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Powell Middle School design nears completion

Decision makers got a glimpse into Powell Middle School’s future during Tuesday night’s Park County School District No. 1 board meeting.

Members of CTA Architects and Engineers took Powell board members and school administrators on a virtual tour of the design for phase two of Powell Middle School’s expansion and renovation.

The project, which now is fully funded by the School Facilities Department, will go to bid Jan. 1, 2014 and construction will begin March 3, 2014, according to CTA project manager Karen Kelly.

The school will have a classroom capacity of 492 — 164 students per grade — following the project’s completion.

Phase one, which was completed last summer, added a spacious multi-purpose room, a technology garage and a family and consumer sciences room.

Todd Wilder, coordinator of support services, said phase two is a much grander undertaking.

“It replaces all the classroom spaces of the (original) building,” he said.

The presentation began with a visual overview of the planned classroom buildings.

Two new classroom wings will extend to the east of the common area. The south wing will be single story, while the north wing will be two stories. Each of the three sections will house classes of a different grade level.

One of the major goals in designing the new wings was to make efficient classroom spaces.

Traditionally, teachers occupied their own classrooms throughout the entire day, even during periods in which no class was held.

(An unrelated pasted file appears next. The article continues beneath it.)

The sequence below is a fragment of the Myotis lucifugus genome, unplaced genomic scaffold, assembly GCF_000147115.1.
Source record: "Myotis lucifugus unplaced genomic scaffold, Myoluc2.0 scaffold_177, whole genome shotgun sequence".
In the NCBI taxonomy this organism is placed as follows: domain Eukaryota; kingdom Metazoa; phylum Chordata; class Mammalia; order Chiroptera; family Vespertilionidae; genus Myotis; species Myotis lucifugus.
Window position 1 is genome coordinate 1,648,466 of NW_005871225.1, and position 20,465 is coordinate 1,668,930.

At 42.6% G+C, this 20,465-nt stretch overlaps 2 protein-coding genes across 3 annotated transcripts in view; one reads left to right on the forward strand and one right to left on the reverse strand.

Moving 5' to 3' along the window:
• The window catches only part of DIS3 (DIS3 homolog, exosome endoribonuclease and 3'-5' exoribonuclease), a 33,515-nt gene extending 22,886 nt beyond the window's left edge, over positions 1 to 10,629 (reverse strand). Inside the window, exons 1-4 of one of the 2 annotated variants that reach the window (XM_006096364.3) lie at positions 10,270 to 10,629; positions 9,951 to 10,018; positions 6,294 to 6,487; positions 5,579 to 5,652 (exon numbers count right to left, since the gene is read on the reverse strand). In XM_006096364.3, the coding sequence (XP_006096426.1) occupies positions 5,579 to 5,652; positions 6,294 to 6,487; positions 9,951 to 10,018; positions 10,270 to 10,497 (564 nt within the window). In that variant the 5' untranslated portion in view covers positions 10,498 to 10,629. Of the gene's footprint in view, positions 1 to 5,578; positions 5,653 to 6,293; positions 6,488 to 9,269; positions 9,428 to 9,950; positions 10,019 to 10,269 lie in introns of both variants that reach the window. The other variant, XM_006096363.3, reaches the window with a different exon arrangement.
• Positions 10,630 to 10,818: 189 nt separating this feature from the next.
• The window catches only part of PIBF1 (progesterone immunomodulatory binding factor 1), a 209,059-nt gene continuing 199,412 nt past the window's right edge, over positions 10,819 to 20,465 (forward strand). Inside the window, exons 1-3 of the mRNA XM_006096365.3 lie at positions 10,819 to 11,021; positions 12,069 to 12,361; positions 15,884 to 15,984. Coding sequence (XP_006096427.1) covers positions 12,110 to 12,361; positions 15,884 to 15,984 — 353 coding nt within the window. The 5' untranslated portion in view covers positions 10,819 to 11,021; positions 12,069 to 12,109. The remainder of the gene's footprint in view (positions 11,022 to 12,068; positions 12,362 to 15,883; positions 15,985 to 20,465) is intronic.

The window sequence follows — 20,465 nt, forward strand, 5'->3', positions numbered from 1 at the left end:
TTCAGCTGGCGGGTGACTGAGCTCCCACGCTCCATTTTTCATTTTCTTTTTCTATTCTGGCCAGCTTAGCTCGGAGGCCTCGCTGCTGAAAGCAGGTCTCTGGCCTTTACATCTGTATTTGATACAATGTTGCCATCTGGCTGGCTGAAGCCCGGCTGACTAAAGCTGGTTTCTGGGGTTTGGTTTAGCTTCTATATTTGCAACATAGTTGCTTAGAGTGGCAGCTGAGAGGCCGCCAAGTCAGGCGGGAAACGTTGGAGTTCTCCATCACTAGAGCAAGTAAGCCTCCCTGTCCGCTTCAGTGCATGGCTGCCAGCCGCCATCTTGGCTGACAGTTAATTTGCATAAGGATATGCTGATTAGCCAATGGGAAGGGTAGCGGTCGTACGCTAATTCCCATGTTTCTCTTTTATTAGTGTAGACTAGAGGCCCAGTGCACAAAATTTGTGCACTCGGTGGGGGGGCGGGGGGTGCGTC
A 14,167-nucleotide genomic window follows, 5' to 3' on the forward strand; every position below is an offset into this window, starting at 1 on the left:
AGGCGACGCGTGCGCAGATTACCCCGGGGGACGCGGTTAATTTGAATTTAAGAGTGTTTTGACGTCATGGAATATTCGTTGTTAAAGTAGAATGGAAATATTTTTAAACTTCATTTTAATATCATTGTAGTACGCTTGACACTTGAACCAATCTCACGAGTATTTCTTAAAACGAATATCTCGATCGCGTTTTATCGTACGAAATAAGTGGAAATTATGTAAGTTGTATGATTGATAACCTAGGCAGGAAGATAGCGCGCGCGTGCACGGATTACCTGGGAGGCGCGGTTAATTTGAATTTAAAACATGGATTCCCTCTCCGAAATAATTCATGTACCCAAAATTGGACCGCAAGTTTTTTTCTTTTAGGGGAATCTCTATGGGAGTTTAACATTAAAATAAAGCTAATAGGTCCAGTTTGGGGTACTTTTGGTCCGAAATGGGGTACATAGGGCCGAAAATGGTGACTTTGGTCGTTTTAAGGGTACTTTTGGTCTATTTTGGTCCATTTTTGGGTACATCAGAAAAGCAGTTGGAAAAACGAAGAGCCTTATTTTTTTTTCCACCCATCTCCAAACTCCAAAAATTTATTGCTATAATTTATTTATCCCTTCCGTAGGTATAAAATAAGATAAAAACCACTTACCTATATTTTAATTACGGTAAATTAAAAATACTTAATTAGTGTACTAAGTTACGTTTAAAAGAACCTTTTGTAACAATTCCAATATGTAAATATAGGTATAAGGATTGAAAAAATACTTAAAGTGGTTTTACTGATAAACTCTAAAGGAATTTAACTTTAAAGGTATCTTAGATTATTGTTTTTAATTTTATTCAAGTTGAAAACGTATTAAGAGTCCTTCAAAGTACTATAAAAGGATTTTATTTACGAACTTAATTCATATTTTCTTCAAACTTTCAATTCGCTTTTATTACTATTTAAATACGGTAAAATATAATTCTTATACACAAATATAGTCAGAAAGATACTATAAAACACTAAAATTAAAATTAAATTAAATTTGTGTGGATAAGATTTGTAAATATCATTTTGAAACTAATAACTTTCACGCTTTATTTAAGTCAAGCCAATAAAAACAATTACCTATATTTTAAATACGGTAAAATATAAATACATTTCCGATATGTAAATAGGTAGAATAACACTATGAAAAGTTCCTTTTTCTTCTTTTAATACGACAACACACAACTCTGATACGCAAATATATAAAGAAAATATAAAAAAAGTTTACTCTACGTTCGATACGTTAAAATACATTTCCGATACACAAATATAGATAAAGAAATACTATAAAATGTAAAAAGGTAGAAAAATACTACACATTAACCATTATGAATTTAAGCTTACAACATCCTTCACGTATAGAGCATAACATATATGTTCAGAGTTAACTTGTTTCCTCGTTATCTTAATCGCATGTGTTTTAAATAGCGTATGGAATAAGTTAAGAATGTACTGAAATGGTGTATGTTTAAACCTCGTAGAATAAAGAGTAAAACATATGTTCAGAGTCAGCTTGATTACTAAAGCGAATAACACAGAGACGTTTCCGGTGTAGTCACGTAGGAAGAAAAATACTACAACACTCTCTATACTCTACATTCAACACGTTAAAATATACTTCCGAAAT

“When they have that teacher planning period, nothing else can go on in that class because that’s their office,” Wilder said.

Each wing will have seven classrooms designated for core classes, a science lab, a central activities area and a teacher planning center.

The teaching planning centers will provide a place for instructors to plan their lessons while leaving the classrooms open for teaching.

“Teachers don’t necessarily own their classrooms,” Wilder said. “That way, these classrooms could be really used more efficiently. Theoretically, (classrooms) will never be empty.”

Wilder said the design aims to make the school as flexible as possible so that it can provide a place where children can be educated as technology and education techniques evolve.

“We want this building to be able to transition and morph with it so it can be a 100-year building and not a 60-year building,” Wilder said. “It’s going to be able to adapt to however education changes.”

The second story will feature an outside lab area called the “DaVinci Lab” where specialized science projects could take place.

Following the construction of the core classroom wings, the current “L” wing of classrooms will be demolished and replaced with a new wing that will house music and art classes.

The school’s current gym, locker rooms and weight rooms will be the only buildings to remain, and all will be renovated.

The school’s entrance will move from its current location to the southeast corner of the multi-purpose room. All entrants to the school will have to pass through the administration building before being allowed to proceed farther into the school.

Specifics of the school’s entryway security spurred discussion between the CTA representatives and school administrators.

Powell Middle School principal Jason Sleep said he is concerned with how the security measures will affect the first impression of parents who enter the school.

“I just want it to be safe, yet at the same time welcoming,” Sleep said at the board meeting.

Kelly suggested scrapping the idea of a bank teller type window in the entry hall and making the school’s entrance more like the waiting area of a medical facility, with a counter and places to sit.

“It’s a bit like going into your dentist’s office. This would be a very nice, attractive waiting area,” Kelly said.